What Does Pope Francis Really Say about Climate Change in Laudato Si (Praised Be)?

Here are 12 passages from Pope Francis’ new encyclical that mention the climate or climate change:

  1. The climate is a common good, belonging to all and meant for all. (23)
  2. A very solid scientific consensus indicates that we are presently witnessing a disturbing warming of the climatic system. In recent decades this warming has been accompanied by a constant rise in the sea level and, it would appear, by an increase of extreme weather events, even if a scientifically determinable cause cannot be assigned to each particular phenomenon. Humanity is called to recognize the need for changes of lifestyle, production and consumption, in order to combat this warming or at least the human causes which produce or aggravate it. (23)
  3. It is true that there are other factors (e.g., volcanic activity, variations in the earth’s orbit and axis, the solar cycle), yet a number of scientific studies indicate that most global warming in recent decades is due to the great concentration of greenhouse gases (carbon dioxide, methane, nitrogen oxides and others) released mainly as a result of human activity. (23)
  4. Warming has effects on the carbon cycle. It creates a vicious circle which aggravates the situation even more, affecting the availability of essential resources like drinking water, energy and agricultural production in warmer regions, and leading to the extinction of part of the planet’s biodiversity. (24)
  5. If present trends continue, this century may well witness extraordinary climate change and an unprecedented destruction of ecosystems, with serious consequences for all of us. (24)
  6. Climate change is a global problem with serious implications, environmental, social, economic, political, and for the distribution of goods; it represents one of the principal challenges facing humanity in our day. (25)
  7. Many of the poor live in areas particularly affected by phenomena related to warming, and their means of subsistence are largely dependent on natural reserves and ecosystemic services such as agriculture, fishing and forestry. They have no other financial activities or resources which can enable them to adapt to climate change or to face natural disasters, and their access to social services and protection is very limited. (25)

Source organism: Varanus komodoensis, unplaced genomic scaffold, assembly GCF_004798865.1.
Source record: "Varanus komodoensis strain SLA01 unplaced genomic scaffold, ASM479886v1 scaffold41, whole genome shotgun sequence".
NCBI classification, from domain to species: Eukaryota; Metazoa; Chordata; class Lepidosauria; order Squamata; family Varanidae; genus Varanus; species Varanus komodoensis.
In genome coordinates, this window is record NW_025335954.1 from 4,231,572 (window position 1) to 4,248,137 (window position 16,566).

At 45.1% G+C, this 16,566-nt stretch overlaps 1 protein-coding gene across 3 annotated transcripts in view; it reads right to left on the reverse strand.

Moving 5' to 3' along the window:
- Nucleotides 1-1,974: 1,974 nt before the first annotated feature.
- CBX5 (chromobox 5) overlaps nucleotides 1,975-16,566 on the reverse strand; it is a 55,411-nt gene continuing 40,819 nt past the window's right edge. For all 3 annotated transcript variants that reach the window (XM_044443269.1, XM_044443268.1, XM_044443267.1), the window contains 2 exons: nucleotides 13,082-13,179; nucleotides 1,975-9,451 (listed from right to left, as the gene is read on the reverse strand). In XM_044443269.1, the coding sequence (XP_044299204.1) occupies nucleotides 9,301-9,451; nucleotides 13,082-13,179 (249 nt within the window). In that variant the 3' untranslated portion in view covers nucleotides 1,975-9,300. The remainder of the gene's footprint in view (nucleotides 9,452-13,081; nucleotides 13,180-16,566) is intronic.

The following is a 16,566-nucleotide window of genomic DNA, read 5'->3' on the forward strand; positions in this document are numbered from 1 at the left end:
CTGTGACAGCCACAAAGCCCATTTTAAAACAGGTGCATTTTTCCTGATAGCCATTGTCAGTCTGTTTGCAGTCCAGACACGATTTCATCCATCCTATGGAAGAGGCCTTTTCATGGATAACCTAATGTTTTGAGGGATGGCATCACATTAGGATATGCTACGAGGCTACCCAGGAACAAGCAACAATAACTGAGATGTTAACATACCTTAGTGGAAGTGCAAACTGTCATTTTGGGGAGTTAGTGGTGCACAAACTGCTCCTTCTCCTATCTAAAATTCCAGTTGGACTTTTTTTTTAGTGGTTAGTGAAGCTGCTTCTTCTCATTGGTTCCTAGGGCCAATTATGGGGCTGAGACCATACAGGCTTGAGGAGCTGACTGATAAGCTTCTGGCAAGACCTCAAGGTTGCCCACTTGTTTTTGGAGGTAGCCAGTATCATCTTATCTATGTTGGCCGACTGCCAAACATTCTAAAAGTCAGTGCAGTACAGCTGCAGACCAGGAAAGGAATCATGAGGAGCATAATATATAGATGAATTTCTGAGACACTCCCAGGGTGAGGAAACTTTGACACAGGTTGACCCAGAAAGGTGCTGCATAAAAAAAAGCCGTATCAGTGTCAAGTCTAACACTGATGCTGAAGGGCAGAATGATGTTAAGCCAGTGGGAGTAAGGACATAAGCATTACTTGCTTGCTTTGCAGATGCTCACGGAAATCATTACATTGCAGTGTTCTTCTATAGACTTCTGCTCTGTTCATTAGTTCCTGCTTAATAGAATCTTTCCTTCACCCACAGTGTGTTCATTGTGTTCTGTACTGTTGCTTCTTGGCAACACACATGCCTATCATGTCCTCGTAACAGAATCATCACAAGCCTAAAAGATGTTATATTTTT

8. There is an urgent need to develop policies so that, in the next few years, the emission of carbon dioxide and other highly polluting gases can be drastically reduced, for example, substituting for fossil fuels and developing sources of renewable energy. (26)
  9. The warming caused by huge consumption on the part of some rich countries has repercussions on the poorest areas of the world, especially Africa, where a rise in temperature, together with drought, has proved devastating for farming. (51)
  10. We must maintain with clarity an awareness that, regarding climate change, there are differentiated responsibilities. As the United States Bishops have said, greater attention must be given to “the needs of the poor, the weak and the vulnerable, in a debate often dominated by more powerful interests” (52)
  11. With regard to climate change, the advances have been regrettably few. Reducing greenhouse gases requires honesty, courage and responsibility, above all on the part of those countries which are more powerful and pollute the most. (169)
  12. The same mindset which stands in the way of making radical decisions to reverse the trend of global warming also stands in the way of achieving the goal of eliminating poverty. (175)